There will be science conversations describing the Myrtle Rust narrative. There will be video projections and live music performances of compositions made from the genomic data, all combining science and art to tell a story will promote science to a wider audience at events in Sydney and Melbourne.

Sydney Science Trail Community Days
Australian Museum

See rare orchids, learn about First Nations medicine, talk to scientists, and meet puppet dinosaur Winny the Muttaburrasaurus at the Sydney Science Trail Community Days held at the Australian Museum and the Botanic Gardens.

They aim to bring science alive in meaningful and accessible ways for visitors through hands-on activities, family-friendly activities, expert talks, silly science, spectacular demonstrations, and a STEM expo.

The Australian Museum is home to the Australian Museum Research Institute, and the Australian Botanic Garden Mount Annan is home to the Australian Institute of Botanical Science, including the new NSW National Herbarium and the Australian PlantBank.

Science in the Swamp – Superpowers of Nature
Centennial Park and Moore Park Trust

Which animals are the fastest, the strongest, have the best vision, or the best hearing? Learn the science of nature’s superpowers, wander the wetlands, try daytime astronomy, ID a frog, meet Centennial Park’s bats, and learn about Indigenous knowledge.

Science in the Swamp will return to Centennial Parklands for a free, outdoor family and community event celebrating science and providing a range of diverse and exciting hands-on science activities accessible for all ages.

This community event will focus on nature’s superpowers showcasing the work of some of Sydney’s biggest science institutions and grassroot community science organisations that will open the eyes of a new generation to the wonders of nature.

The event is a partnership between Centennial Park and Sydney’s science community.

Science Showcase UOW
University of Wollongong

An evening in the planetarium with a presentation exploring the Universe from the roles of molecules to Indigenous astronomy, guided tours of science labs and research spaces, and an opportunity to meet top local scientists: all at Science Showcase UOW.

Science Showcase UOW includes an open day at the UOW Wollongong and Shoalhaven campuses, with presentations and interactive activities at the UOW Science Space.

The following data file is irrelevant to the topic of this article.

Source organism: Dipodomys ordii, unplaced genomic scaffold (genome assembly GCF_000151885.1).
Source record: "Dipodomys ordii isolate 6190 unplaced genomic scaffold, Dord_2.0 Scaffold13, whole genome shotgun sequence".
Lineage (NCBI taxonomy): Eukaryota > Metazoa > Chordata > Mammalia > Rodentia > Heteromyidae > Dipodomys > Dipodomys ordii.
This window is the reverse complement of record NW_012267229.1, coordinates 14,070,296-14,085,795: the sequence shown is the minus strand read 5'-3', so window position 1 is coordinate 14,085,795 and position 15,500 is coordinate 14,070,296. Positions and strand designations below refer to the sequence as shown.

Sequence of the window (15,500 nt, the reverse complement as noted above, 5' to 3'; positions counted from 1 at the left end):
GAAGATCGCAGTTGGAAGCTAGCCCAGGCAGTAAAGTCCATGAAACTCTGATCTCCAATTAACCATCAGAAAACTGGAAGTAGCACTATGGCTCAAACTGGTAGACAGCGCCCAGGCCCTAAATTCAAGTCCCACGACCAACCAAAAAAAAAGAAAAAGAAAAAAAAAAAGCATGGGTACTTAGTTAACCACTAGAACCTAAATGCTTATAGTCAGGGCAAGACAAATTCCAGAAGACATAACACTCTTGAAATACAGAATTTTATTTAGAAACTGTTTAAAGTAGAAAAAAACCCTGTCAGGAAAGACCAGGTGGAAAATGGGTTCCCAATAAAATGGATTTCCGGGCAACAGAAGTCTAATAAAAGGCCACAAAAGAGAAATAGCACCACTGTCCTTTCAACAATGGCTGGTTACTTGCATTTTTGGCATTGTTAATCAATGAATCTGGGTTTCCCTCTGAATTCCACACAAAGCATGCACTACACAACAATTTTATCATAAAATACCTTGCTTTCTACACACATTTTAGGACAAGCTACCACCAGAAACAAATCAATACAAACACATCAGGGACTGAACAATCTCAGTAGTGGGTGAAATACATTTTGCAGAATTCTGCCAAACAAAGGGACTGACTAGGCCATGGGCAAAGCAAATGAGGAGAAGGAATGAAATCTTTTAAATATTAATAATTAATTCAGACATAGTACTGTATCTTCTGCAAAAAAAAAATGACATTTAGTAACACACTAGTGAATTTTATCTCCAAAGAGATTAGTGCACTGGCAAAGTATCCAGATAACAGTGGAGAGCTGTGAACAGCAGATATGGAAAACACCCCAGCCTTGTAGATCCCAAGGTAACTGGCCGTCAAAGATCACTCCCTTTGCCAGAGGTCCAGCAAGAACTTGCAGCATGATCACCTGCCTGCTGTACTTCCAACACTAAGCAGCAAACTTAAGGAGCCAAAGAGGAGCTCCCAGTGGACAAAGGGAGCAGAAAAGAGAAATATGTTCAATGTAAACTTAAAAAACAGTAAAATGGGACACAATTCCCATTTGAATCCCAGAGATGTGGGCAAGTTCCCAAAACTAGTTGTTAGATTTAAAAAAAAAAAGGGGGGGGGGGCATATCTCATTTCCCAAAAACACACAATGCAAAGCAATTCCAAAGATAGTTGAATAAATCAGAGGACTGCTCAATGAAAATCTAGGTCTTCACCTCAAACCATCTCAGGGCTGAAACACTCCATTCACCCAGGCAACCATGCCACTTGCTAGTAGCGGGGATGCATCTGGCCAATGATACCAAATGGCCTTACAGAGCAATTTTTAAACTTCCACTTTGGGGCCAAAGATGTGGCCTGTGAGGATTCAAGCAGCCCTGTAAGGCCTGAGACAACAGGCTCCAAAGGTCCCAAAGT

The open days will include live ABC Illawarra radio broadcasts, and will introduce the general public to local scientists, research ideas and facilities. 

The Drag Experiment
Naomi Koh Belic

The Drag Experiment is the show of the year for drag lovers, science nerds, and people across the LGBTQIA+ and STEM spectra.

Four people who are scientists by day and drag performers by night will headline the event. They will give drag performances interwoven with scientific concepts and research and the audience will vote for their favourite to be crowned.

The drag scientists will join a panel discussion where the audience can ask their own questions to get to know them for the dazzling people they are; both in and out of drag. After the curtains close, online videos and science explainers from the event will be posted to social media.

Science by the Sea: Collecting Microplastics with AUSMAP
Total Environment Centre

Plastic pollution is a pressing environmental issue, with microplastics at the forefront of concern. Microplastics can harm the environment and human health. They’re easily ingested and various chemicals can leach from them, the effects of which are compounded as plastics bioaccumulate through the food chain.

Experts from AUSMAP, Australian Microplastic Assessment Project, will share the science behind the monitoring and reduction of these plastics on Australian coastlines through a series of community sampling workshops in the field.

Focused on regional beaches in NSW and SA, the project will allow participants to become citizen scientists in their own communities to help monitor and quantify microplastics on their local beaches.

Media release from the Office of the Minister for Science and Industry, The Hon. Ed Husic MP.

National Science Week is Inspiring Australia’s flagship campaign and runs each year in August, with annual grant funding programs offered by both the Commonwealth and State Governments.

See these links for previous recipients.

2022 https://inspiringnsw.org.au/2022/05/27/national-science-week-2022-grant-recipients/

2021 NSW grants https://inspiringnsw.org.au/2021/05/04/funding-boost-for-nsw-stem-engagement/

2021 Commonwealth grants  https://inspiringnsw.org.au/2021/04/07/national-science-week-grants-announced/

2020 https://inspiringnsw.org.au/2020/06/04/2020-science-week-grant-recipients/

2019 https://inspiringnsw.org.au/2019/04/18/national-science-week-grants-announed/

2018 https://inspiringnsw.org.au/2018/02/14/science-week-grants-announced/